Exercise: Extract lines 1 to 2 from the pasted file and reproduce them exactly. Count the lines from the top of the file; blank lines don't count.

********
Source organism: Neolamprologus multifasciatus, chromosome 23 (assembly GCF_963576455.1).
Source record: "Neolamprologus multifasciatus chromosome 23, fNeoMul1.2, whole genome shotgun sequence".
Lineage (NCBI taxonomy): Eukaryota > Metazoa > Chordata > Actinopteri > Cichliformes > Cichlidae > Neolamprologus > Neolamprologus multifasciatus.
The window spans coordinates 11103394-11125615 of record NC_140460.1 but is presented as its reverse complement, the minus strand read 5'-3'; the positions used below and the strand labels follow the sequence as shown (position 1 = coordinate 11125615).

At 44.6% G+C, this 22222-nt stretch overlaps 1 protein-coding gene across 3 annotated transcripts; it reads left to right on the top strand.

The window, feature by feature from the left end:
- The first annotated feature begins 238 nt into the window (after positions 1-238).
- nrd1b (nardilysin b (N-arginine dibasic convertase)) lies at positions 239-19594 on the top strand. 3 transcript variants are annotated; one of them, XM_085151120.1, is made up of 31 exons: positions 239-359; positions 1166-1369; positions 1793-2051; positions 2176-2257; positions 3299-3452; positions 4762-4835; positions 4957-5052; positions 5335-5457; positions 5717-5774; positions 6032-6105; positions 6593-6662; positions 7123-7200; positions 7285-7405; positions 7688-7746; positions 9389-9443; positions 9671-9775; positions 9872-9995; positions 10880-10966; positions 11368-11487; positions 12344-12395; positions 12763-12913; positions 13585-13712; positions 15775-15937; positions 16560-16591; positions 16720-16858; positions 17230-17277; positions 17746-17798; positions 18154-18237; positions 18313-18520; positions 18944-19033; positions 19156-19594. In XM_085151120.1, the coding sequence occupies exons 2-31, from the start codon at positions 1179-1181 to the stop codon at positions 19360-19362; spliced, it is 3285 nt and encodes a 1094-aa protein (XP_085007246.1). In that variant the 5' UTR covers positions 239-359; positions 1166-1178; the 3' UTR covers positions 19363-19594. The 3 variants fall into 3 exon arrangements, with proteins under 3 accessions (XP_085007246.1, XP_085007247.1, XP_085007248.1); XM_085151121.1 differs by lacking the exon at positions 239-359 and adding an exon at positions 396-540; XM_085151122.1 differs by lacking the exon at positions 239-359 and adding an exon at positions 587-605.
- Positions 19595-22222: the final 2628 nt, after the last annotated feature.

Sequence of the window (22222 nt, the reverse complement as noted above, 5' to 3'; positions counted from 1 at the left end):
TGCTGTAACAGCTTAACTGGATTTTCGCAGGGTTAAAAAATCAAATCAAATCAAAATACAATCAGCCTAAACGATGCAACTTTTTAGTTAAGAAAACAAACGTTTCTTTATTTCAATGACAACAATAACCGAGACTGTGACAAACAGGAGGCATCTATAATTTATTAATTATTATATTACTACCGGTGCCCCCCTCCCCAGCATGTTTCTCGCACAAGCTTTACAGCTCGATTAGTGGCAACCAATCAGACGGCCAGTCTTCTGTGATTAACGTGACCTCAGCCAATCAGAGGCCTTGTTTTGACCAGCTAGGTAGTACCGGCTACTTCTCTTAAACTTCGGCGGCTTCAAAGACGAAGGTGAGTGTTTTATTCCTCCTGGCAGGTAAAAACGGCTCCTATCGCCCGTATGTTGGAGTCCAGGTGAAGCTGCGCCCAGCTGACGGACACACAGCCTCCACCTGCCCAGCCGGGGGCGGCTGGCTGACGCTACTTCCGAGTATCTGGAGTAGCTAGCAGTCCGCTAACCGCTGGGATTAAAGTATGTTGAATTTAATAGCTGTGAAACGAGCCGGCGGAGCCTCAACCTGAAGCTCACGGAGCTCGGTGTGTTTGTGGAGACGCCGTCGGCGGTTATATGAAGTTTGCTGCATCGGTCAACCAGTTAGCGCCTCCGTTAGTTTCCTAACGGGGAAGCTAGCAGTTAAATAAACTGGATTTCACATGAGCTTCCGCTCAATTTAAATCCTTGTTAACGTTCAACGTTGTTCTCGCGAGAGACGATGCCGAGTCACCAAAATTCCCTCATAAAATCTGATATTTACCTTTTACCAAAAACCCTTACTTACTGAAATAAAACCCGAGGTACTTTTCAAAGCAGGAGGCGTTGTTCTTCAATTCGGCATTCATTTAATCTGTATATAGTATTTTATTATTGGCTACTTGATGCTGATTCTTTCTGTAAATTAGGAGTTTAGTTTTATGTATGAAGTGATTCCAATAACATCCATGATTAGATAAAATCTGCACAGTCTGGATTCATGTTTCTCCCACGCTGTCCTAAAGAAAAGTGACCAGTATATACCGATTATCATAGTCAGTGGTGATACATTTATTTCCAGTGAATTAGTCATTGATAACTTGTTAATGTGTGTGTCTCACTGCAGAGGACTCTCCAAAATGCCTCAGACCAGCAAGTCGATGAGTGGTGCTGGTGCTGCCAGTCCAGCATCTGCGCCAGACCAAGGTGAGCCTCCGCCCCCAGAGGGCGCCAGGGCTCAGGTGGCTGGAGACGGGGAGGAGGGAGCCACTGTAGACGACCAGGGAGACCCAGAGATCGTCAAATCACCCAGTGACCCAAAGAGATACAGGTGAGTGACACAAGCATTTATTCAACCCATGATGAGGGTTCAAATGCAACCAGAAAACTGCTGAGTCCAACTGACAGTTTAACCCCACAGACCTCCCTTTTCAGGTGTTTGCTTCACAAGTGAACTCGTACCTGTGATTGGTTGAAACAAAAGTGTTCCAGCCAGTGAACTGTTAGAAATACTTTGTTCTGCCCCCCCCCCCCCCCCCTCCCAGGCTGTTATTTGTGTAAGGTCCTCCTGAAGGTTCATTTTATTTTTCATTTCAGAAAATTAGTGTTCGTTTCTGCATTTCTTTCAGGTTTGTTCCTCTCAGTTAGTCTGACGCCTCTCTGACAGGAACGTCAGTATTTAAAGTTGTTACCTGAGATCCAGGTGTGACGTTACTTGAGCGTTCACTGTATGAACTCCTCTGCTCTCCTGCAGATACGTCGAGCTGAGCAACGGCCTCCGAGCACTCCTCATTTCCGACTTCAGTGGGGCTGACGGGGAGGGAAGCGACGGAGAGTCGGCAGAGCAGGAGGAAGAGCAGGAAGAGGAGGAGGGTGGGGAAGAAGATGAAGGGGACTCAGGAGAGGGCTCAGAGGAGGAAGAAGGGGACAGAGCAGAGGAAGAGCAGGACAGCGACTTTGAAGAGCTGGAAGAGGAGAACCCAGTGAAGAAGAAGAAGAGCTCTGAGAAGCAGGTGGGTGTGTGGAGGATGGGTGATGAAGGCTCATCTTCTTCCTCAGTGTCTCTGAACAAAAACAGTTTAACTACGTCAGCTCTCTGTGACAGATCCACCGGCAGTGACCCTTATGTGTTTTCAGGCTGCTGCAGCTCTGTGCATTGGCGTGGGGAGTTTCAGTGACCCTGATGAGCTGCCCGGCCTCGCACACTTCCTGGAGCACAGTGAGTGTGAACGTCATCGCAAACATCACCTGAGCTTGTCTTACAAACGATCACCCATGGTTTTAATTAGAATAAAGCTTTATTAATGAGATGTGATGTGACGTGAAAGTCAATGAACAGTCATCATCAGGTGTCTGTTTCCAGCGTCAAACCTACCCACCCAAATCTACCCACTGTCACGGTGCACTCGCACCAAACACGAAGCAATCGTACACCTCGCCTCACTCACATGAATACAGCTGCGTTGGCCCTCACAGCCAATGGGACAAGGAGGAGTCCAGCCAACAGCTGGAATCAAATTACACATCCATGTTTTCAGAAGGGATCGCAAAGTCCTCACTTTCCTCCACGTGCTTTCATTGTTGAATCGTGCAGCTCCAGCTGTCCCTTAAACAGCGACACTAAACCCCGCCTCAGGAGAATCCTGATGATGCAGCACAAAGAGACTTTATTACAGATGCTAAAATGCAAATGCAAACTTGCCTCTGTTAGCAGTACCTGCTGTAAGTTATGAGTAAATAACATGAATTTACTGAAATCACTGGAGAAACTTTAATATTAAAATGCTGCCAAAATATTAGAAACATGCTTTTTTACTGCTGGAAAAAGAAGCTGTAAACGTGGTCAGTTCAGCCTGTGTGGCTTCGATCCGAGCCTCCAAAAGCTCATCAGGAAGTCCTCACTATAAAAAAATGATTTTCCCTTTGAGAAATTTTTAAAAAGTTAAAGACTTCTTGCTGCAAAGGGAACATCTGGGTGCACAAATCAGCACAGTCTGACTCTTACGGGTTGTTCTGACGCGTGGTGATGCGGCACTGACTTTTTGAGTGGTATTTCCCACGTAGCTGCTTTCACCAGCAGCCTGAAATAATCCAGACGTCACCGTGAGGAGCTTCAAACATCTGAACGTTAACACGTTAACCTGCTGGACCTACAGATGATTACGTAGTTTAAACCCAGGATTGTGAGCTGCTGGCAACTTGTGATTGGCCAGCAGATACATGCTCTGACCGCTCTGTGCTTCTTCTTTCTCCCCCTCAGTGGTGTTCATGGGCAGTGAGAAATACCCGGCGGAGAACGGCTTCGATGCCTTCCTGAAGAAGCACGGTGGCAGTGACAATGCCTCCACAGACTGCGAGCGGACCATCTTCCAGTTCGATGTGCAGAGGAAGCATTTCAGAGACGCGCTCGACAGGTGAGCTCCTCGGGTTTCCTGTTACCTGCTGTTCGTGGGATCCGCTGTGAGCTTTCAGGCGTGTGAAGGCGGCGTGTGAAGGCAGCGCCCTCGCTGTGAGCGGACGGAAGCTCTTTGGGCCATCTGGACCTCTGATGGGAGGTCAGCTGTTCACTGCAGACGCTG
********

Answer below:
Source organism: Neolamprologus multifasciatus, chromosome 23 (assembly GCF_963576455.1).
Source record: "Neolamprologus multifasciatus chromosome 23, fNeoMul1.2, whole genome shotgun sequence".